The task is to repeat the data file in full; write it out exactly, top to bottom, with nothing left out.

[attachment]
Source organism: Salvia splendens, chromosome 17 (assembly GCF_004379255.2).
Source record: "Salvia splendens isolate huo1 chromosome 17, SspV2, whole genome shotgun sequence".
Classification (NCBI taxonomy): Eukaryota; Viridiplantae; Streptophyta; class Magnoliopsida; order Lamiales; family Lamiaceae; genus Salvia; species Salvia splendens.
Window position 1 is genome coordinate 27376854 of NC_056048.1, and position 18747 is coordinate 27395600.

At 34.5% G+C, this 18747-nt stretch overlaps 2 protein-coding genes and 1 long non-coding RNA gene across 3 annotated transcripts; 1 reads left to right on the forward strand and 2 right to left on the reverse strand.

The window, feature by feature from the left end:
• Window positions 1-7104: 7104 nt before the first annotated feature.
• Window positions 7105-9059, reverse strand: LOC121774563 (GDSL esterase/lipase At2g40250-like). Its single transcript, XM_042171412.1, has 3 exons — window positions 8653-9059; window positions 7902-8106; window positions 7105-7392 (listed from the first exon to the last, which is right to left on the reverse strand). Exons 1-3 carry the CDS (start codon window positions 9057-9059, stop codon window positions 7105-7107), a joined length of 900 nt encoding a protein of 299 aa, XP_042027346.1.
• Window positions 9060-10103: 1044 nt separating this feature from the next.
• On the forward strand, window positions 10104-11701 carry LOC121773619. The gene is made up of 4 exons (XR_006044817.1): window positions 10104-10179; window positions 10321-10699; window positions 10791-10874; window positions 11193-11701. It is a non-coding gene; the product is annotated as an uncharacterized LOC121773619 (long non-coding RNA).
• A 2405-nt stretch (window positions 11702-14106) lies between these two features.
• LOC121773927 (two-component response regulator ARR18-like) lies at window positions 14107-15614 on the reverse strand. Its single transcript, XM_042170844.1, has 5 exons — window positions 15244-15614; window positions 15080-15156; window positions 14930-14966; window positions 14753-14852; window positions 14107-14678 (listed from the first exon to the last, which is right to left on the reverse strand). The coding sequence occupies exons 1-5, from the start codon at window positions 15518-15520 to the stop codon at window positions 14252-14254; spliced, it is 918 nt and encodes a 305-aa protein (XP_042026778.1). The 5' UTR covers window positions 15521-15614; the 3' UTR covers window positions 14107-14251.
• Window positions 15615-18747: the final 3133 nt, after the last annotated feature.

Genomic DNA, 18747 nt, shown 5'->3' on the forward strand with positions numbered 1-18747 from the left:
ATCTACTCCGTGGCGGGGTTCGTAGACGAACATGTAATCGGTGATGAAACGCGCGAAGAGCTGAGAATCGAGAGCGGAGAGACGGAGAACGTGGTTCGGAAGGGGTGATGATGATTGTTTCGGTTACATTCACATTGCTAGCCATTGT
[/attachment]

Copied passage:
Source organism: Salvia splendens, chromosome 17 (assembly GCF_004379255.2).
Source record: "Salvia splendens isolate huo1 chromosome 17, SspV2, whole genome shotgun sequence".
Classification (NCBI taxonomy): Eukaryota; Viridiplantae; Streptophyta; class Magnoliopsida; order Lamiales; family Lamiaceae; genus Salvia; species Salvia splendens.
Window position 1 is genome coordinate 27376854 of NC_056048.1, and position 18747 is coordinate 27395600.

At 34.5% G+C, this 18747-nt stretch overlaps 2 protein-coding genes and 1 long non-coding RNA gene across 3 annotated transcripts; 1 reads left to right on the forward strand and 2 right to left on the reverse strand.

The window, feature by feature from the left end:
• Window positions 1-7104: 7104 nt before the first annotated feature.
• Window positions 7105-9059, reverse strand: LOC121774563 (GDSL esterase/lipase At2g40250-like). Its single transcript, XM_042171412.1, has 3 exons — window positions 8653-9059; window positions 7902-8106; window positions 7105-7392 (listed from the first exon to the last, which is right to left on the reverse strand). Exons 1-3 carry the CDS (start codon window positions 9057-9059, stop codon window positions 7105-7107), a joined length of 900 nt encoding a protein of 299 aa, XP_042027346.1.
• Window positions 9060-10103: 1044 nt separating this feature from the next.
• On the forward strand, window positions 10104-11701 carry LOC121773619. The gene is made up of 4 exons (XR_006044817.1): window positions 10104-10179; window positions 10321-10699; window positions 10791-10874; window positions 11193-11701. It is a non-coding gene; the product is annotated as an uncharacterized LOC121773619 (long non-coding RNA).
• A 2405-nt stretch (window positions 11702-14106) lies between these two features.
• LOC121773927 (two-component response regulator ARR18-like) lies at window positions 14107-15614 on the reverse strand. Its single transcript, XM_042170844.1, has 5 exons — window positions 15244-15614; window positions 15080-15156; window positions 14930-14966; window positions 14753-14852; window positions 14107-14678 (listed from the first exon to the last, which is right to left on the reverse strand). The coding sequence occupies exons 1-5, from the start codon at window positions 15518-15520 to the stop codon at window positions 14252-14254; spliced, it is 918 nt and encodes a 305-aa protein (XP_042026778.1). The 5' UTR covers window positions 15521-15614; the 3' UTR covers window positions 14107-14251.
• Window positions 15615-18747: the final 3133 nt, after the last annotated feature.

Genomic DNA, 18747 nt, shown 5'->3' on the forward strand with positions numbered 1-18747 from the left:
ATCTACTCCGTGGCGGGGTTCGTAGACGAACATGTAATCGGTGATGAAACGCGCGAAGAGCTGAGAATCGAGAGCGGAGAGACGGAGAACGTGGTTCGGAAGGGGTGATGATGATTGTTTCGGTTACATTCACATTGCTAGCCATTGT